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Stuart Russell on making the Rothko Room album

Originally posted on The Sampler Blog:

1623191_10152701298884918_6366544098483754862_nI have written about the background to this project on the liner PDF which comes with the album download so I don’t want to repeat too much of it here. Instead I’m going tell how I put this album together and what drove the overall shape of the composition.

Firstly writing music for an album is a structure in its own right. It shares similarities with concert music programmes and often is performed in its original album form in the concert hall, but unlike concert hall music the idea of an album is that the listener does not have to listen to all of it, in order; they can select individual tracks, shuffle them, or listen to it all from beginning to end. This is a uniquely 20th century onwards format and is limited by the medium it is going to put on – roughly 2 sides of about…

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Trevor Wishart at Kettles Yard, Lunchtime concert Sunday May 11th

Its not often I feel really strongly moved about a concert to blog about it but last Sunday May 11th was one of those times. Held in the house extension part of Kettles yard, with its unique modernist space of white washed walls and skylighted vistas and hanging some of the most stunning works of the St Ives School, collected by its founder, Jim Ede, this is a very unique space to hear music, both acoustically and aesthetically.

Four speakers in a line faced the audience with another four facing various walls around the audience space, producing an ambient background. This was not discreet four channel set up but two stereo images running together in sync, which provides a dynamic set up between a stereo narrow field and wide field.

Trevor spoke about the first of two pieces being shown “Globalalia” with a clarity that to me suggests his thoughts about this are very distinct (Ive heard some truly dreadful descriptions by composers of their works in the past in this type of setting) First shown in 2004, this acousmatic piece made use of syllables taken from 26 different languages- sampled from all means, manipulated and multi-layered into a compelling 30 minute composition that its both highly rhythmic and spacial at alternate times. Parts of it could be conversations in different languages across the four channels, other parts became intense, tight, polyrhythmic, grooving collages with climatic washes of speeded up or slowed down vocal sounds. The obvious compositional skill here was none of these sections went on for too long, and each section was a development on the previous one, meaning there was always this forward motion in the composition, something I personally like.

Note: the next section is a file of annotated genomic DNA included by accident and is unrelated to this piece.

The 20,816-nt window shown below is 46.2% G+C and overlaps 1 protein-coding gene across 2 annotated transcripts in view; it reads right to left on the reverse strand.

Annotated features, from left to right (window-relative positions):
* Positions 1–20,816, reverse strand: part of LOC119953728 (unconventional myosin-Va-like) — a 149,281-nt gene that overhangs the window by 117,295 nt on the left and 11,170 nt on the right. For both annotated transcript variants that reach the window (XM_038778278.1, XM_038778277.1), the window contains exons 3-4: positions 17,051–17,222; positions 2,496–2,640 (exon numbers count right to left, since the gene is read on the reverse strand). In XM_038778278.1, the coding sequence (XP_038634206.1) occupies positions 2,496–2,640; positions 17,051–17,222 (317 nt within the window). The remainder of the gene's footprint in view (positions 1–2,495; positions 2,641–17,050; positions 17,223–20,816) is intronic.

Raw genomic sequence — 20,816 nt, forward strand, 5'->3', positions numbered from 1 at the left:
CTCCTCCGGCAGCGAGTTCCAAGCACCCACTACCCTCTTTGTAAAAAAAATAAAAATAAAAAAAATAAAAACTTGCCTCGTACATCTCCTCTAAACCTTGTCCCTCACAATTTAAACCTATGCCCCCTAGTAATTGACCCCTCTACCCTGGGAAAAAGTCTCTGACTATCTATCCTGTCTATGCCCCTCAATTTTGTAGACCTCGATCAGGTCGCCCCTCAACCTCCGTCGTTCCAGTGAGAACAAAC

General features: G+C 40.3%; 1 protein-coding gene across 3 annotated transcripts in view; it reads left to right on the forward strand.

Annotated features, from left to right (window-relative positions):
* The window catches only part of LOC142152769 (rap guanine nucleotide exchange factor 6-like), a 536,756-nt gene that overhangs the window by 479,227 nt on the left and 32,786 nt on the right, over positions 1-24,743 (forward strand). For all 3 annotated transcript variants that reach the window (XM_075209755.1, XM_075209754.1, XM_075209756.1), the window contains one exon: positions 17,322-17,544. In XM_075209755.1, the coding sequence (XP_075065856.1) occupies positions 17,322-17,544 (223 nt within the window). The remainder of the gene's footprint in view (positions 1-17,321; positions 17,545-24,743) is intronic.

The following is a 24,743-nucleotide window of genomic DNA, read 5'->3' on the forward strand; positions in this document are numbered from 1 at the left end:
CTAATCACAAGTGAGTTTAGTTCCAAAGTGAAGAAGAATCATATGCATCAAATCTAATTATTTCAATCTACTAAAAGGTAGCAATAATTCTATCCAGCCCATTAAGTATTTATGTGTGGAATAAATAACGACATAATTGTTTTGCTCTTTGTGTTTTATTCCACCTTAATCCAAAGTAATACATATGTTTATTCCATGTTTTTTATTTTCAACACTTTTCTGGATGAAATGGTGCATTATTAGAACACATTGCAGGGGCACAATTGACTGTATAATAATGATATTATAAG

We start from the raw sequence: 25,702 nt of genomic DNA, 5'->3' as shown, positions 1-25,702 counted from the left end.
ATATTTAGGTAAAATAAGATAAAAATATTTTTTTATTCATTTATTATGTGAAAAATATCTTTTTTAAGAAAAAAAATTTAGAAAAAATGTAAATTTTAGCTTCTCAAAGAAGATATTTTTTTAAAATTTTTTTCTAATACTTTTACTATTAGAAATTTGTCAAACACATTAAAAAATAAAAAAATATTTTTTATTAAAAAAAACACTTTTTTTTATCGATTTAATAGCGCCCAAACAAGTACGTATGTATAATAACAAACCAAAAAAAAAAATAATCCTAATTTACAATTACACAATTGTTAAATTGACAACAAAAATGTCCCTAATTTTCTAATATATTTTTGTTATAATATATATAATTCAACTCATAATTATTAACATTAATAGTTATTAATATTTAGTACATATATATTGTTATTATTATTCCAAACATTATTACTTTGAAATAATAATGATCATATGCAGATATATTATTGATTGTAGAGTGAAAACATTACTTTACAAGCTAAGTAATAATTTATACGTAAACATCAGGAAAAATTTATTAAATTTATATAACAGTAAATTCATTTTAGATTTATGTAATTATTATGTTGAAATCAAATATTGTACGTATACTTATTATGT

Trevor said in his spoken introduction that if a 30 minute piece felt it was about 15 minutes long then it was ok, and in my opinion he had achieved this; the strongly contrasting sections produced a roller-coaster ride which seemed to impress the audience, which comprised of a huge age-range from about 15 years upwards.

The second piece “Hover” (WP) was specially commissioned by Kettles Yard for this event, and was dedicated to his mentor and fellow developer of the Composers Desktop Project Richard Orton who had died this year, explores hovering over a sound file at any given point and extracting, manipulating the sound found at that point. This was a much shorter piece at 8 mins and the source material that the “hovering” was to take place on was a recording of Richard Orton singing. This made for a very distinct, longing, atmospheric piece. Trevor had written the computer software to do this, and I was immediately impressed with the production quality of both this new piece and the 10-year old Globalia which one must pay credit to Trevors obvious coding, technology and production skills, especially as I had heard many electroacoustic pieces from the last decade where some very fine musical ideas had been let down badly by the computer medium, most notably Max/MSP patches,  but both Globalia and Hover sounded very clean, fresh, exciting and vital, which to me is equally important as the musical idea. Something I often speak about- art and craft; the art being the concept and message, the craft being its ultimate realisation.

This was a marvellous opportunity to hear a pioneer, who is continuing to move forward exploring his own field, in a very unique space, and a very warm audience reception to these works added to this experience.

Incidentally the Composers Desktop Project and SoundLoom are now available free here